EMEA event touts growing advantages of East County
At downtown Troutdale's Discovery Block on Friday, East Multnomah County leaders, residents and businesspeople were not shy in sharing advantages of life at the gateway to the Columbia River Gorge.
"It's quite a secret (special place) we're living in," said Troutdale resident Mike Greenslade, co-owner of Portland-based Bremik Construction. "That's gonna change soon."
Chris Damgen, the city of Troutdale's community development director, lauded the city's enviable location near the confluence of the Sandy and Columbia rivers.
"Our city sits along a quarter-mile of Sandy River (shoreline) that's out of the floodplain and at the edge of a major metro area and spectacular nature area," he observed, noting that a park/trail system and some type of mixed-use development north of downtown are forthcoming. "We can do something pretty darn cool there."
Greenslade and Damgen were among those who spoke of concrete plans as well as untapped potential of Troutdale, Gresham, Fairview and Wood Village at the East Metro Economic Alliance's FOCUS 2020 forum on Jan. 31. Held on the second floor of the new, Bremik-built Discovery Block building on Historic Columbia River Highway, the event drew about 50 developers, builders, Realtors, architects, landowners, and construction and business/nonprofit leaders to discuss the area's commercial and mixed-use development progress and goals.
Featured speaker Ben Kaiser of Kaiser Group & Path Architecture was joined by Brian Guiney of Business Oregon; Matt Miller, interim president/CEO of Greater Portland Inc.; Jay Fetherston of Retail North and Harsch Investment Properties; Michael Nagy, managing director of Wood Partners; Matthew Brown of YBA Architects; developers Homer Williams and Mike Greenslade and Troutdale Mayor Casey Ryan.
The latter welcomed event guests by describing the amenities of the city along the Sandy River.
"Troutdale has a unique downtown, richly located on the Historic Columbia River Highway, where it starts the journey to one of the most beautiful parts of Oregon," he said. "Its proximity to Mt Hood, Multnomah Falls and other beautiful waterfalls, amazing hikes, PDX, the Sandy and Columbia River and downtown Portland make it a great place for residents to live and recreate. As I look at the other cities in the greater Metropolitan area there is no place as unique as Troutdale."
Dedicated to construction using mass-timber, Ben Kaiser worked with state officials to waive restrictive codes that limit the height of wooden buildings, culminating in the Carbon12 condominium project in Northeast Portland. At 95-feet tall, Carbon12 is the tallest cross-laminated timber (CLT) structure in the U.S.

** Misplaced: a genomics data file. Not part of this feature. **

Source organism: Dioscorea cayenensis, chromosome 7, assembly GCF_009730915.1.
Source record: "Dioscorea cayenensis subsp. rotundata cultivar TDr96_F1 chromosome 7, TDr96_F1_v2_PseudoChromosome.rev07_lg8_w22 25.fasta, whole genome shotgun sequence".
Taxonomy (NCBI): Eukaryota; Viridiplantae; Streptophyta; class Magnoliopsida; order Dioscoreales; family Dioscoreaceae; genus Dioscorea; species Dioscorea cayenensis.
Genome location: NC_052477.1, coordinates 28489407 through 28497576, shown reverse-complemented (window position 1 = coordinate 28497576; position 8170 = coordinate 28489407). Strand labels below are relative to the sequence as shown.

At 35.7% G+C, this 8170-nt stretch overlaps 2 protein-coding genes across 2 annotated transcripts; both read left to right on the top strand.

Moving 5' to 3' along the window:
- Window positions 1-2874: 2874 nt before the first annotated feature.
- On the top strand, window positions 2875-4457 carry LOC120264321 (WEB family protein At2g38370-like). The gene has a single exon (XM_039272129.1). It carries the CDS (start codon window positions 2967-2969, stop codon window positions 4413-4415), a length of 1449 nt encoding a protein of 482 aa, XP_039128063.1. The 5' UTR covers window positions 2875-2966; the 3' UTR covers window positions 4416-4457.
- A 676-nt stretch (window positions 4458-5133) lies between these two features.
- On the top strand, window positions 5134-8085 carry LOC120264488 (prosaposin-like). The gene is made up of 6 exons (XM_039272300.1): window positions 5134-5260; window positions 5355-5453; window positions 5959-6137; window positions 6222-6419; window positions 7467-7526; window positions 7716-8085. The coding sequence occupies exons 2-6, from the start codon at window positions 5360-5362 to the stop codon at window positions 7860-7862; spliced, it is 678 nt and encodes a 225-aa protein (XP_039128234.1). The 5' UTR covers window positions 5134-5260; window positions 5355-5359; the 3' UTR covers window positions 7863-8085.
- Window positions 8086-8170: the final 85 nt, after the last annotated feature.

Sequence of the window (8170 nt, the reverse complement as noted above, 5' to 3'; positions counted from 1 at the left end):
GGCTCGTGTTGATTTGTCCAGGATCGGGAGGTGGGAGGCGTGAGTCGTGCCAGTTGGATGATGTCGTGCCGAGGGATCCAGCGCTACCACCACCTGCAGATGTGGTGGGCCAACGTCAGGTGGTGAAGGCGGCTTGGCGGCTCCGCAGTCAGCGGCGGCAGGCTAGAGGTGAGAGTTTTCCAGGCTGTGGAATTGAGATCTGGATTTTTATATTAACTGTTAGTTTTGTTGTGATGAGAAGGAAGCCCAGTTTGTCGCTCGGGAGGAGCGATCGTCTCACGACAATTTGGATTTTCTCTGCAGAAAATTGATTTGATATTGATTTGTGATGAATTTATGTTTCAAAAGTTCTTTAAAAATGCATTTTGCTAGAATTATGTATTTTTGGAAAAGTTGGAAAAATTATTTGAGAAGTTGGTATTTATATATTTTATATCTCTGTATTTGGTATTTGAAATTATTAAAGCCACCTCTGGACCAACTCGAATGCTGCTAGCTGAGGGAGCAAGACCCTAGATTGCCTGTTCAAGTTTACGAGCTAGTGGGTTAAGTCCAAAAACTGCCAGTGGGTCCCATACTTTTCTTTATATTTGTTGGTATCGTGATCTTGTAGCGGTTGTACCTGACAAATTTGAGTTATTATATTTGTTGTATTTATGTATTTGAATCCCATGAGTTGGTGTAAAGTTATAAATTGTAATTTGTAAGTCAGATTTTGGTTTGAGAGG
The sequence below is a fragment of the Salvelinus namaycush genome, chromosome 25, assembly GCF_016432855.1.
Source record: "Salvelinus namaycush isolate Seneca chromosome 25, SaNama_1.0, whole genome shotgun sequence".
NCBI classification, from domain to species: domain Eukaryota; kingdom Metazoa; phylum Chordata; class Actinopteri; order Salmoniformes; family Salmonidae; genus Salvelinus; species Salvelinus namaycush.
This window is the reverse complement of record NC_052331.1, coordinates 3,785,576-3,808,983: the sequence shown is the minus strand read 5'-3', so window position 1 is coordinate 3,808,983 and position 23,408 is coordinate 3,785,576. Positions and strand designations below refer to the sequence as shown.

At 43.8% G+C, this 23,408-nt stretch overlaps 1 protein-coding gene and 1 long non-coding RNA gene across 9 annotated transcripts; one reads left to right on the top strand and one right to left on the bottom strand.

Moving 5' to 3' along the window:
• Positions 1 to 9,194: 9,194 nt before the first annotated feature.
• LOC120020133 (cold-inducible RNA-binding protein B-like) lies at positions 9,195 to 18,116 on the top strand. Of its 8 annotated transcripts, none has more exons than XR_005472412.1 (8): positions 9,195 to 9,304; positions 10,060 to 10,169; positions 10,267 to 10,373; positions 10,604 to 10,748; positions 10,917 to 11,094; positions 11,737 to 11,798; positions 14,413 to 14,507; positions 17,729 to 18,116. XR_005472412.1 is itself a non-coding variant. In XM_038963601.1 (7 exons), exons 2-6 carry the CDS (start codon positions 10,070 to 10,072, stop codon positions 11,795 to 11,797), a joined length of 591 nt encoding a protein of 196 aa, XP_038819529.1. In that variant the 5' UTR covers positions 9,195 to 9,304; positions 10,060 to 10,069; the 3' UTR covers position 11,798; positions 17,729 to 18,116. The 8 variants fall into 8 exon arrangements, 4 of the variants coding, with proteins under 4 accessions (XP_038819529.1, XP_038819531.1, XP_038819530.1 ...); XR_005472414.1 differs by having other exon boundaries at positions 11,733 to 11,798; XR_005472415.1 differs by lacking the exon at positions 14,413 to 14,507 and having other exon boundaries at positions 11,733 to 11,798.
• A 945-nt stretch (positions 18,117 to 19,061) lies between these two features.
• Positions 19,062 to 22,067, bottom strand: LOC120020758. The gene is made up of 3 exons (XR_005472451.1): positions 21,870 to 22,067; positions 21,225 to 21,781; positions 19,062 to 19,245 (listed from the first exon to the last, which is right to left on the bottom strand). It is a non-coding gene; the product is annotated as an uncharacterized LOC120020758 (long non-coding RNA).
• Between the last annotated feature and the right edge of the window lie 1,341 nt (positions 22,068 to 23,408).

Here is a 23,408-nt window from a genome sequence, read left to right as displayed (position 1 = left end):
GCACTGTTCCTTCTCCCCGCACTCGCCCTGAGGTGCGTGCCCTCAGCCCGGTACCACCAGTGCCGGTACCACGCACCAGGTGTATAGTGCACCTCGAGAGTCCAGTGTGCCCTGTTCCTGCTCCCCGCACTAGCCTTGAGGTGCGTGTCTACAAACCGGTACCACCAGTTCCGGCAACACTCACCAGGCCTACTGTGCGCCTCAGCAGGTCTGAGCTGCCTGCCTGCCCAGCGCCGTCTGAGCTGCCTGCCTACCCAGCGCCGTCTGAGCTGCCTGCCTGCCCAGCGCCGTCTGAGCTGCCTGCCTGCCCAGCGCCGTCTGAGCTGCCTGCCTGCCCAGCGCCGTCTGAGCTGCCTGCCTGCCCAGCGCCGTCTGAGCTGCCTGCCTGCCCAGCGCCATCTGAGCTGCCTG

"This product keeps giving to us, and in a weird way (facilitates) carbon sequestration," he said, noting that young climate-change activists like Greta Thunberg are ahead of where adult leaders should be at this point on the issue. "The concrete and steel industries have been fighting these projects."
Kaiser's "The Radiator" project in North Portland was the first mass-timber structure of its scale built in Oregon in more than 100 years, and received the Portland Business Journal's "Sustainable Project of the Year" award.
Jon Isaacs, Portland Business Alliance vice president, said with the alliance's new CEO Andrew Hoan on board, East Multnomah County has more skin in the metro development game than ever.
"We have our first proactive, holistic policy agenda (dedicated to) the future success of the Portland region," Isaacs said, calling it a "toolbox on how to promote sustainable development (that promotes) East Metro Portland development in partnerships with (local) organizations and leaders."
A topic of the FOCUS event's panel discussion was achieving a balance between attractive upscale and affordable housing in the area.
"People are moving out (of Portland) because of price sensitivity," said Matt Brown. "(Others are) moving in from outside areas with certain expectations. They could be from an urban environment but want to live in a beautiful place that's not downtown Portland but downtown Troutdale."
Brent Parry, co-owner of Southeast Portland-based Bremik Construction, urged leaders and developers to "take advantage of this opportunity that Portland is creating for you.
"The investment opportunity is here and the time is now," he said, noting Troutdale's assets like its proximity to the Gorge and the multi-faceted McMenamins Edgefield. "Let it be known as a place where you can work, dine and get to the park and live. Put the pedal down on the accelerator to make that happen."
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